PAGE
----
Big Dig tunnel lights ordered to be replaced due to design/manufacturing flaw

April 5, 2012

There will be better lights at the end of the Big Dig tunnels, and at the beginning, and everywhere else.


There will be better lights at the end of the Big Dig tunnels, and at the beginning, and everywhere else.

Massachusetts State Highway Administrator Frank DePaola is ordering that all the lights be replaced, which will cost $54 million and take up to two years to execute. Since a light fixture fell in the Thomas P. O’Neill Jr. Tunnel in February 2011, workers have been busy strengthening the installations with plastic ties. However, a recent study has revealed that design or manufacturing defects in the lights have caused dangerous corrosion. Replacing all of the fixtures was the most expensive option, but a necessary one according to DePaola.

“The existing fixtures continue to corrode,” he said. “We could have more incidents. For that reason, I think it is best for all of us that we remove the fixtures.”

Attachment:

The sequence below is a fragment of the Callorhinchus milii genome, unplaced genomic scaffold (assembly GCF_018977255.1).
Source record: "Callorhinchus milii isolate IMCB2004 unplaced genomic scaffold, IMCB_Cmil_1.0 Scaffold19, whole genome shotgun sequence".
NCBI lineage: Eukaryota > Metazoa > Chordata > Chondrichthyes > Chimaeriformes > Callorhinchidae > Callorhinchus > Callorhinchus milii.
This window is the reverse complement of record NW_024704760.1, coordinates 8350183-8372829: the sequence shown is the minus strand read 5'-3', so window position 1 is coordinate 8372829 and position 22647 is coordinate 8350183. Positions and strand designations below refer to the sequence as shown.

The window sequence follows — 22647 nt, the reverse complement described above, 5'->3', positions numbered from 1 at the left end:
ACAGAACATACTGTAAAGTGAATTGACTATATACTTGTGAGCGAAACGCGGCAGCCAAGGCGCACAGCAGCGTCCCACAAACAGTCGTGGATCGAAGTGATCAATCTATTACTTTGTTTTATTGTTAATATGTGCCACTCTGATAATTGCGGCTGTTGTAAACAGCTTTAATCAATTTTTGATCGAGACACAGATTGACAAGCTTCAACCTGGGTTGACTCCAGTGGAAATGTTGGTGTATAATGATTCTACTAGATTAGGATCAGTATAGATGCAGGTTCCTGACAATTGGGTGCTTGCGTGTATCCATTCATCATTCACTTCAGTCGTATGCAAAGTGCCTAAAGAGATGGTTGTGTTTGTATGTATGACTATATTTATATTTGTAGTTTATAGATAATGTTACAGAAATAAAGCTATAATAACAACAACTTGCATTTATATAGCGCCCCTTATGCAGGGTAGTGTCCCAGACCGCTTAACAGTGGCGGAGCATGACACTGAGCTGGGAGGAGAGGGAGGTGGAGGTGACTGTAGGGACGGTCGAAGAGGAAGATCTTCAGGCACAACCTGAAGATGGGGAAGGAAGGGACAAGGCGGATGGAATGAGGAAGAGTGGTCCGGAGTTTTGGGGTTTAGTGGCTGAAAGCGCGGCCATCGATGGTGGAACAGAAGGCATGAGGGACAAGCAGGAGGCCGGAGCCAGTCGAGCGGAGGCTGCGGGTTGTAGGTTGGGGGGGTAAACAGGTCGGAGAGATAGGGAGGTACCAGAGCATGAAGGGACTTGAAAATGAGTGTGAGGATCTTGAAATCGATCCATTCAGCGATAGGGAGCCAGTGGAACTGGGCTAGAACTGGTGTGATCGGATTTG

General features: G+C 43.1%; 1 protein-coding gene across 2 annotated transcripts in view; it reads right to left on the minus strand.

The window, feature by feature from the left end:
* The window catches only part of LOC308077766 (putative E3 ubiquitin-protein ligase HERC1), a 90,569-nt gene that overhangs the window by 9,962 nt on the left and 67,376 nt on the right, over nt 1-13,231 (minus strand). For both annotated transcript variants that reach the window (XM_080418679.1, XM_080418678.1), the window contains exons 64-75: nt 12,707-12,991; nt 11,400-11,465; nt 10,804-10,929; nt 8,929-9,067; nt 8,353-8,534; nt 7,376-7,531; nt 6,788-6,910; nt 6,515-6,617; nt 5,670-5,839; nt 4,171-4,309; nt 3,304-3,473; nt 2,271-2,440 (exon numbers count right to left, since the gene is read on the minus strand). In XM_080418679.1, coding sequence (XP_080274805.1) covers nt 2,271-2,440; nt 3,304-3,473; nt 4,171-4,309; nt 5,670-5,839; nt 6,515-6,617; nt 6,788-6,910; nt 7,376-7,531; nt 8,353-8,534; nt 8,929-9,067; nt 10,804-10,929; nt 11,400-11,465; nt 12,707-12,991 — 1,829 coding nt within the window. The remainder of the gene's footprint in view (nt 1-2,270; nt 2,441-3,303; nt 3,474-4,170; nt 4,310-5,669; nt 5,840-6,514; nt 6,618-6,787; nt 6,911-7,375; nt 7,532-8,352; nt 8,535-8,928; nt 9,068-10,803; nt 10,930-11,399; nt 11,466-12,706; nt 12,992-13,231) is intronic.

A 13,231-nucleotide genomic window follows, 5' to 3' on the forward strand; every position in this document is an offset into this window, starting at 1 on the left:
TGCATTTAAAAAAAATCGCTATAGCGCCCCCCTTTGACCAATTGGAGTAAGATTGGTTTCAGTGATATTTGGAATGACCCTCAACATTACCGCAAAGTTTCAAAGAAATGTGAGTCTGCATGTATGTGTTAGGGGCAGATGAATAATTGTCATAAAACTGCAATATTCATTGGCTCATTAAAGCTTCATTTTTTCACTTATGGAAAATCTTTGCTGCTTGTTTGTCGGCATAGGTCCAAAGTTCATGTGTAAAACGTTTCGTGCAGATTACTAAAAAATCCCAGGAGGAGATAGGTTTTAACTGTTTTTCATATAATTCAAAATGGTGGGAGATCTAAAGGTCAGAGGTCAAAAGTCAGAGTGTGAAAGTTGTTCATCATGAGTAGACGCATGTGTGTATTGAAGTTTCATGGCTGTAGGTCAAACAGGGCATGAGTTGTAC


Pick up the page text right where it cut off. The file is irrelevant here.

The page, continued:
More energy-efficient LED lights will be installed in all the tunnels, a move that is expected to save $2.5 million a year in electricity costs compared to the fluorescent lights. DePaola also said the new light casings will be sealed plastic fixtures, which will make them more resistant to moisture.

Money for the overhaul will be pulled from a maintenance fund that was created in 2008 as a result of the nearly $500 million settlement with Big Dig contractors Bechtel/Parsons Brinckerhoff and other for subpar construction on the $15 billion project.

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